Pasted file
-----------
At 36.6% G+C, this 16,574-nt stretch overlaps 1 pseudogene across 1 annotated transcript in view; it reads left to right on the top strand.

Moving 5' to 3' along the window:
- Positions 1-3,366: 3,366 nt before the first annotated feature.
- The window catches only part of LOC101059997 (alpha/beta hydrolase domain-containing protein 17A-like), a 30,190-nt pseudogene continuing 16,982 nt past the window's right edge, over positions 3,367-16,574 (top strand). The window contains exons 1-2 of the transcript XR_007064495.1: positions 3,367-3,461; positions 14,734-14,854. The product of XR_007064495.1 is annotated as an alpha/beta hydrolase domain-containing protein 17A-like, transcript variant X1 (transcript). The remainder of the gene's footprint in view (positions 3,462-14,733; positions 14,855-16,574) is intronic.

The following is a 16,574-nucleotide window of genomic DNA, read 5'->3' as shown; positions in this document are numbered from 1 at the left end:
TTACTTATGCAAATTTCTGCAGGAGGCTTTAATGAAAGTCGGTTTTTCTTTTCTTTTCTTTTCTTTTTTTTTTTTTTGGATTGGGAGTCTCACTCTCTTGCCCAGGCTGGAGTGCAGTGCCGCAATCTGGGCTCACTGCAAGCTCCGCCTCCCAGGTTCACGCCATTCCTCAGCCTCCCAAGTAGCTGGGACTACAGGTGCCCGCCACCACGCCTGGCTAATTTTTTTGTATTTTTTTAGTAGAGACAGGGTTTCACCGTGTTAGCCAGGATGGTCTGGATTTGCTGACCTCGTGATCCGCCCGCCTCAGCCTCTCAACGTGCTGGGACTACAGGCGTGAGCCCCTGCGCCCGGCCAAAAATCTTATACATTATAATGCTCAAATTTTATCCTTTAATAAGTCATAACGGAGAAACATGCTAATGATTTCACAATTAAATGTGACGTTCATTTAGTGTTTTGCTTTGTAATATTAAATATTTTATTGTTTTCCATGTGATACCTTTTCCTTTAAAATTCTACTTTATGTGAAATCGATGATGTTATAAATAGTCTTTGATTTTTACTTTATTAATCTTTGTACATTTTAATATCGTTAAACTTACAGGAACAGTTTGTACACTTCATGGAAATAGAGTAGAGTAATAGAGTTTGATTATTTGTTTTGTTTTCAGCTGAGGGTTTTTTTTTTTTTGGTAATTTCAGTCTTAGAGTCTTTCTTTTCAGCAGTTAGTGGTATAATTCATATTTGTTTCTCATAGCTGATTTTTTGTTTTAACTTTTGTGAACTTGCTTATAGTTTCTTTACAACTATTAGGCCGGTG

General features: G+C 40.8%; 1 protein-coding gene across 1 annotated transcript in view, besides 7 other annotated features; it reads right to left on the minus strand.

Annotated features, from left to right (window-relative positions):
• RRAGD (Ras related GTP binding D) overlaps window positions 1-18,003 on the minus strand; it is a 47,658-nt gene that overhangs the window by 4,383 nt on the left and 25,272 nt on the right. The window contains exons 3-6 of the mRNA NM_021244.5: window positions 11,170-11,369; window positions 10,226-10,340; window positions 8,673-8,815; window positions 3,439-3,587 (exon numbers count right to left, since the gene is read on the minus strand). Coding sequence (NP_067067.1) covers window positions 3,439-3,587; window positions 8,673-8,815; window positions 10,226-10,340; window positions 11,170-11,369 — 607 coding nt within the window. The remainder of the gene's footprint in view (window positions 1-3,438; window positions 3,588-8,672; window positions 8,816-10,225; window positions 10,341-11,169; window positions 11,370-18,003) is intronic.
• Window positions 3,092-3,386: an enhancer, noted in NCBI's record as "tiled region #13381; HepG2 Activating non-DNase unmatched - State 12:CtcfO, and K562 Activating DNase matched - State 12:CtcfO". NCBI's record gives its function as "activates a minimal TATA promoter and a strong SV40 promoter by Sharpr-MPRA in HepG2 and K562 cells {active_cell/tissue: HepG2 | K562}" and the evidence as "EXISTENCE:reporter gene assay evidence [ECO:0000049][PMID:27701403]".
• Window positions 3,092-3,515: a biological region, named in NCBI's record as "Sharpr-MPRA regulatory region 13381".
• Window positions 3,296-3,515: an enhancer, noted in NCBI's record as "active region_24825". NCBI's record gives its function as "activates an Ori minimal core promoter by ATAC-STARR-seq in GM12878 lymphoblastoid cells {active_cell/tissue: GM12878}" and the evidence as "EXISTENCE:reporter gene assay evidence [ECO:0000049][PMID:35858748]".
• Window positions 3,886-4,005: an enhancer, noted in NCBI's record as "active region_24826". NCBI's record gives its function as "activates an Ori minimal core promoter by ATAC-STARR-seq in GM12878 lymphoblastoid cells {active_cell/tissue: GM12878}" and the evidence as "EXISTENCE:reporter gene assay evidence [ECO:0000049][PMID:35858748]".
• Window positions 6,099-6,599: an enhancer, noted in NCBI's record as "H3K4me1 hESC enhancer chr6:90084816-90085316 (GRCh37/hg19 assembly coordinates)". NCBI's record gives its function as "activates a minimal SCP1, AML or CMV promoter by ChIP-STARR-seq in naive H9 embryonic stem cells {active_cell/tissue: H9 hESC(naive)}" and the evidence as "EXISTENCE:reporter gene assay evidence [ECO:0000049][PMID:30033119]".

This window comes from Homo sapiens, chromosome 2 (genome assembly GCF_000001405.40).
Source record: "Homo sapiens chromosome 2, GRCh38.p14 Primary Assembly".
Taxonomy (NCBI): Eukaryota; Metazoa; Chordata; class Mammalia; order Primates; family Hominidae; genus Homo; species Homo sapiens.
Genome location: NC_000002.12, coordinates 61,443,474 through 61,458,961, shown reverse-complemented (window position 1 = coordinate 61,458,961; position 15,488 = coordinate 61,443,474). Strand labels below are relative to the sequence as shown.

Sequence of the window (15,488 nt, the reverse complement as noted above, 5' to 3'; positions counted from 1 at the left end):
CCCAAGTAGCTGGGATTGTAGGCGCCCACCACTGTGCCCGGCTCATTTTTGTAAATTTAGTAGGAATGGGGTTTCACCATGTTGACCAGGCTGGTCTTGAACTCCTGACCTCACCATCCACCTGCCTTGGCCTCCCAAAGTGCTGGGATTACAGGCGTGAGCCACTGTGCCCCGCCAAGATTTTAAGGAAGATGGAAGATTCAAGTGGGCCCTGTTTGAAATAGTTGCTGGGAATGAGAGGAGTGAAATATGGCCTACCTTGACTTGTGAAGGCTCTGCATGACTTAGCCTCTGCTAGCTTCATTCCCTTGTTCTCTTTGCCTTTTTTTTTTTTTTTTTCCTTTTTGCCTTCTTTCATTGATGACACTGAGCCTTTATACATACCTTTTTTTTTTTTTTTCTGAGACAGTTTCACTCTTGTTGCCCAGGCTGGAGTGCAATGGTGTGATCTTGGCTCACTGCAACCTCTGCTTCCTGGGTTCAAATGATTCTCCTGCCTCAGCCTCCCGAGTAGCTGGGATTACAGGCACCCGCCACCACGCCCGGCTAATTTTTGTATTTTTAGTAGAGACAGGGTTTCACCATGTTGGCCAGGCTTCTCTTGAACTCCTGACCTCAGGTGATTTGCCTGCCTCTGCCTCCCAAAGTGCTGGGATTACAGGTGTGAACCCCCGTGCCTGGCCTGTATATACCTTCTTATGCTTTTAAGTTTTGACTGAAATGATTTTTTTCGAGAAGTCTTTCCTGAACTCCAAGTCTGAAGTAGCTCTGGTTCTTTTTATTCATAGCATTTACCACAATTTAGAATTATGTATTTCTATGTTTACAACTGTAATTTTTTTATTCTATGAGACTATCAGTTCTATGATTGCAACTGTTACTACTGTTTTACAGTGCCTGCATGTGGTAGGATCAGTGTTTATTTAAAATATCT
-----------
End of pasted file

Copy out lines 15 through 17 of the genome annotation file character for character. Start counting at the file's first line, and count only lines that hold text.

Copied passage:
This window comes from Homo sapiens, chromosome 2 (genome assembly GCF_000001405.40).
Source record: "Homo sapiens chromosome 2, GRCh38.p14 Primary Assembly".
Taxonomy (NCBI): Eukaryota; Metazoa; Chordata; class Mammalia; order Primates; family Hominidae; genus Homo; species Homo sapiens.